Performance 1984cc turbo four-cyl, 306bhp, 4.9sec 0-62mph, 155mph
Efficiency 31.4-33.2mpg (official), 31.5mpg (tested), 193g/km CO2
Energy cost 19.9 per mile
Miles this month 1548
Total miles 6165

Month 6 living with a Cupra Formentor: Cupra mode vs kerb weight

formentor steering wheel

Until the limited-edition 385bhp five-cylinder VZ5 arrives, our 306bhp 4Drive DSG is top Formentor. In day-to-day duties, this is remarkably civilised, sensible family transport – it’s easy to forget its Golf R innards.

Sport mode is a well-judged, alert setting which I prefer for day-to-day driving cross-country. Flick to Cupra mode and all electronic systems are prepped for imminent gym work: the exhaust note adopts a fake, brassy timbre, lower gears are clung on to and the DSG auto whips up some fizzy downshifts when you brake.

There’s no overcoming the 1644kg kerbweight, though.

By Tim Pollard

Logbook: Cupra Formentor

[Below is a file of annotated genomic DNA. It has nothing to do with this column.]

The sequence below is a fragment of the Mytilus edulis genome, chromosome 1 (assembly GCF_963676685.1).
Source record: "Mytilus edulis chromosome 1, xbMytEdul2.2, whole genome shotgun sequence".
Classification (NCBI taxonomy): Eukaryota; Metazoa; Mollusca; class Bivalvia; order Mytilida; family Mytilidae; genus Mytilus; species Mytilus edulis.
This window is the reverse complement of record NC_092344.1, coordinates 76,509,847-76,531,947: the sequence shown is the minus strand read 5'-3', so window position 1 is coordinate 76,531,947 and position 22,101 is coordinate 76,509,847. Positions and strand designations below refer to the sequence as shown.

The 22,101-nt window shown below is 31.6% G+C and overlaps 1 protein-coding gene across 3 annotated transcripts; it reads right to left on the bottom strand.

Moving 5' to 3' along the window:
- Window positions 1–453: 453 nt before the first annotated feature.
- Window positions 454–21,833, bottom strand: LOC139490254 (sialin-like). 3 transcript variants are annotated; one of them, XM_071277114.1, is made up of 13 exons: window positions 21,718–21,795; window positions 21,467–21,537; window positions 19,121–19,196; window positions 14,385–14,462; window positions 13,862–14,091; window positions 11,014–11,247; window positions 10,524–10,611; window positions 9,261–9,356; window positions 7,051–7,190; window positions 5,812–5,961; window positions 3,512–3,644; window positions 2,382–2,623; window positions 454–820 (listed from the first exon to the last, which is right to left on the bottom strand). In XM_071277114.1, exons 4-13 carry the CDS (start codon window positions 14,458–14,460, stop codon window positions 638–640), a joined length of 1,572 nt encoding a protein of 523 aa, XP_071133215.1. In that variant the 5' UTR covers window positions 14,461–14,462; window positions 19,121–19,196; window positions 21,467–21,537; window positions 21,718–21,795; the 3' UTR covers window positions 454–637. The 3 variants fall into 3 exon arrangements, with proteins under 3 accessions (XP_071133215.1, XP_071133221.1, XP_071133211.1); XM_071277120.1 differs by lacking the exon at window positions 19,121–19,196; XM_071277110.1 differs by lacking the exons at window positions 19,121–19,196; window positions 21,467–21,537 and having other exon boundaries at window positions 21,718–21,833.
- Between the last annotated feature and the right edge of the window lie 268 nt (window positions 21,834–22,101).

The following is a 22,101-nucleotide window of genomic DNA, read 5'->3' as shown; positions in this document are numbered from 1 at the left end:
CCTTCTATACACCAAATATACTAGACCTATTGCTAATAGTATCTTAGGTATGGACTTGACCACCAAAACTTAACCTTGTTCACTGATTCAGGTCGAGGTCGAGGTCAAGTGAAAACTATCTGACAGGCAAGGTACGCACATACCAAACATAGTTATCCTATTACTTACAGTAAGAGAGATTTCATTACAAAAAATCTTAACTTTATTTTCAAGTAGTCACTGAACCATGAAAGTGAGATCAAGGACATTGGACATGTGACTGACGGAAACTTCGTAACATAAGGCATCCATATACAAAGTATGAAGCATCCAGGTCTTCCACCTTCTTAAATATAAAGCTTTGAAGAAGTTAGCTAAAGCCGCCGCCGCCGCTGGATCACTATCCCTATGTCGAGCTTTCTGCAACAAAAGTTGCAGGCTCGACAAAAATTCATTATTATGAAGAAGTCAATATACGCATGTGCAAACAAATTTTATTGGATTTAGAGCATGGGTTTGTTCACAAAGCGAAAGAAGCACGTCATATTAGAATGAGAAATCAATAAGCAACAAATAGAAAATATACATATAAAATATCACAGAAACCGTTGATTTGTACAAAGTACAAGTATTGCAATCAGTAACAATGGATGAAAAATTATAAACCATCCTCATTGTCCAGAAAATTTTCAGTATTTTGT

Price £39,830 (£40,385 as tested)
Performance 1984cc turbocharged four-cylinder, 306bhp, 4.9sec 0-62mph, 155mph
Efficiency 31.4-33.2mpg (official), 32.4mpg (tested), 193g/km CO2
Energy cost 19.1 per mile
Miles this month 693
Total miles 4617

Month 5 living with a Cupra Formentor: all becomes clear

formentor cornwall

It’s been a long time since I’ve had a complete change of opinion on a car, and I’ve just experienced exactly that with the Formentor – for the better.

I borrowed the Cupra for a trip to Cornwall. I needed a car with a big boot and bearable road noise on the motorway; Tim Pollard, the Cupra’s usual keeper, had been politely hinting he’d really quite like a go in my Toyota GR Yaris, so we traded cars for a week.

On the journey down I decided the Cupra definitely wasn’t for me. The laggy touchscreen is infuriating, and the sat-nav simply doesn’t work at times. At one point in Devon, it calmly requested we turn right through a dry-stone wall and across a field to reach our destination; at others it just couldn’t find the destination. Linking your smartphone to the screen would be the way forward if it didn’t keep forgetting the connection mid-journey, whether linked by cable or Bluetooth.